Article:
Despite the drop in oil and gas drilling rigs, North Sea production notched two consecutive years of increases in 2014 and 2015 thanks to the tail wind of projects approved during the boom years of $100-a-barrel oil. July output, the latest for which data is available, surged to a four-year high, according to the International Energy Agency.

    Job Cuts

    The future does look bleak, however, as companies cut spending and fire workers. Oil & Gas U.K., a trade body, said in June that the British oil industry alone will ax 120,000 jobs by the end of the year. The numbers include non-oil producing jobs in the wider economy, including hotel staff and taxi drivers. On top of those losses, companies operating from Norway to the Netherlands have also announced staff cuts.

    The estimates demonstrate how much oil companies have tightened their belts in order to weather the collapse in crude prices and the effect of the downturn on the wider economy. Brent, the global benchmark, has tumbled from as high as $115 a barrel two years ago to about $52 a barrel now.

    The industry has been spending beyond its means, and has no choice but to improve its performance, Deirdre Michie, chief executive officer of Oil & Gas U.K., said in June.

    BP Plc said in January it would cut North Sea jobs by 600 over the next two years, while Royal Dutch Shell Plc said on May 25 it was planning 475 job cuts in its U.K. and Ireland exploration and production business, mostly this year.

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    Egypt Begins Receiving Imports From Unspecified Source After Aramco Debacle

    Egypt received oil shipments from an unspecified source on Tuesday, according to Petroleum Ministry spokesperson Hamdy Abdelaziz, who said the move came after Saudi Aramco decided it would suspend delivery of energy products to the North African country.

    Abdelaziz said to Mada Masr that this month’s delivery failure “does not mean that the entire import agreement with Aramco will be canceled, since the halt may be due to technical or logistical reasons, which are normal in all economic agreements.”

    The current deal between Aramco and the Egyptian government brings the equivalent of 700,000 barrels of fuel per month to Egypt at a cost of $23 billion for 15 years.

    The news site also contacted two different sources from the Saudi company, both of whom chose to remain anonymous.

    One of the sources said the halt occurred due to technical reasons, but the agreement will still function normally.

    “The agreement is still working and is not subject to any changes. It is purely technical and is related to the latest OPEC meeting held at the end of September,” the source said.

    The other source, however, suggested that the decision to halt Egypt’s October petroleum imports had a “political nature.”

    “We don’t know the background of the issue and we cannot determine the reason behind it specifically,” the source stated.

    Although the issue could be technical and related in some way to the OPEC agreement, Saudi Arabia’s halt of petroleum products to Egypt follows conveniently a spat between the two after Egypt backed separate Russian and French Draft resolutions on Syria at the UN Security Council this last weekend.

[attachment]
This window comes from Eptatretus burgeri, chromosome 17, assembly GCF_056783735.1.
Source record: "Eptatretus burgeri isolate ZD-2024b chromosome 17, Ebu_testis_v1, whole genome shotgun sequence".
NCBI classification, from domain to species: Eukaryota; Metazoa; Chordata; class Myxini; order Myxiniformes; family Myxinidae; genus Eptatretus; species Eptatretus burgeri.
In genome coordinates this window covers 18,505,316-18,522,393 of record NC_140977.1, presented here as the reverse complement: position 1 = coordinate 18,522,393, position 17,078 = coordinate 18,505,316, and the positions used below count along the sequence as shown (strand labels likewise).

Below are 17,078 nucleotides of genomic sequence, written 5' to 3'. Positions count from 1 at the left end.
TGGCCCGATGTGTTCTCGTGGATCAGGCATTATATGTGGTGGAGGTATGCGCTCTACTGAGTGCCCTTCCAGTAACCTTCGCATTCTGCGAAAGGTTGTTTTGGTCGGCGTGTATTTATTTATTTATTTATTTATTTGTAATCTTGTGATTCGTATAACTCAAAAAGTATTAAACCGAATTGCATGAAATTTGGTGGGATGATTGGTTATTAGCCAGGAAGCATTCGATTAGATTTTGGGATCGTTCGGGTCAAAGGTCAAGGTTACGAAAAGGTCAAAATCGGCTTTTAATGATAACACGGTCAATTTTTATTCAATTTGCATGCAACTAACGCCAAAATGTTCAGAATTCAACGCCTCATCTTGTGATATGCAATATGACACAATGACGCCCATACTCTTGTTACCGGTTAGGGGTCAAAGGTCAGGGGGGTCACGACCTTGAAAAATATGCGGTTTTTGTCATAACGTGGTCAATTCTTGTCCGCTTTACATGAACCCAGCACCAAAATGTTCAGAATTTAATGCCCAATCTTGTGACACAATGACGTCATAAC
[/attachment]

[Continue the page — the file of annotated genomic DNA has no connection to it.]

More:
In response, Abdallah Al-Mouallimi, Saudi UN ambassador,chastised Egypt for supporting the Russian draft. “It was painful to see that the Senegal and Malaysia positions were closer to the Arab consensus on Syria compared to that of an Arab representative.”

    A Washington-based Saudi lobbyist, Salman Al-Ansari, took to Twitter, adding, “Excuse me, Arab Republic of Egypt, but your vote in favor of the Russian draft in the Security Council made me doubt your motherhood of the Arabs and the world''.

    The deal with Aramco has saved Egypt millions of dollars per month while it is desperately trying to revive its downbeat economy and narrow its budget deficit—one of the largest in the Middle East. In an attempt to raise cash, Egyptian authorities intend to start their initial public offerings (IPOs) program with state-held oil companies in a plan to raise US$10 billion from listings in three to five years.
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    Hong Kong-based Winson Oil buys ship to store oil in Europe

    Hong Kong-based trader Winson Oil has bought a very large crude carrier (VLCC) to store oil in the Mediterranean as it pushes to expand its business in Europe, two company sources said.

    The step could boost Asian gasoil margins if the firm enters the spot market to make large purchases to fill the vessel, traders said.

    Winson bought the VLCC in July for $28 million and has renamed it Winson No. 5, one of the sources said on Tuesday, declining to be identified as he was not authorised to speak with media.

    The ship is currently docked in Shenzhen, China for repairs and maintenance and will be moved in about 1 or 2 months, ready to receive oil products.

    "The plan is to store gasoil and the ship will first travel to Singapore and eventually to the Mediterranean Sea as offshore inventory storage," the source said. He did not give a timeframe for the move to Europe.

    The vessel was built in 2001 and can hold around 2 million barrels of oil, according to shipping data on the Reuters Eikon terminal.

    The step is part of the company's plans to expand in Europe, the source said. Winson Oil will trade in European markets from an office that was incorporated in Dubai in February, he added.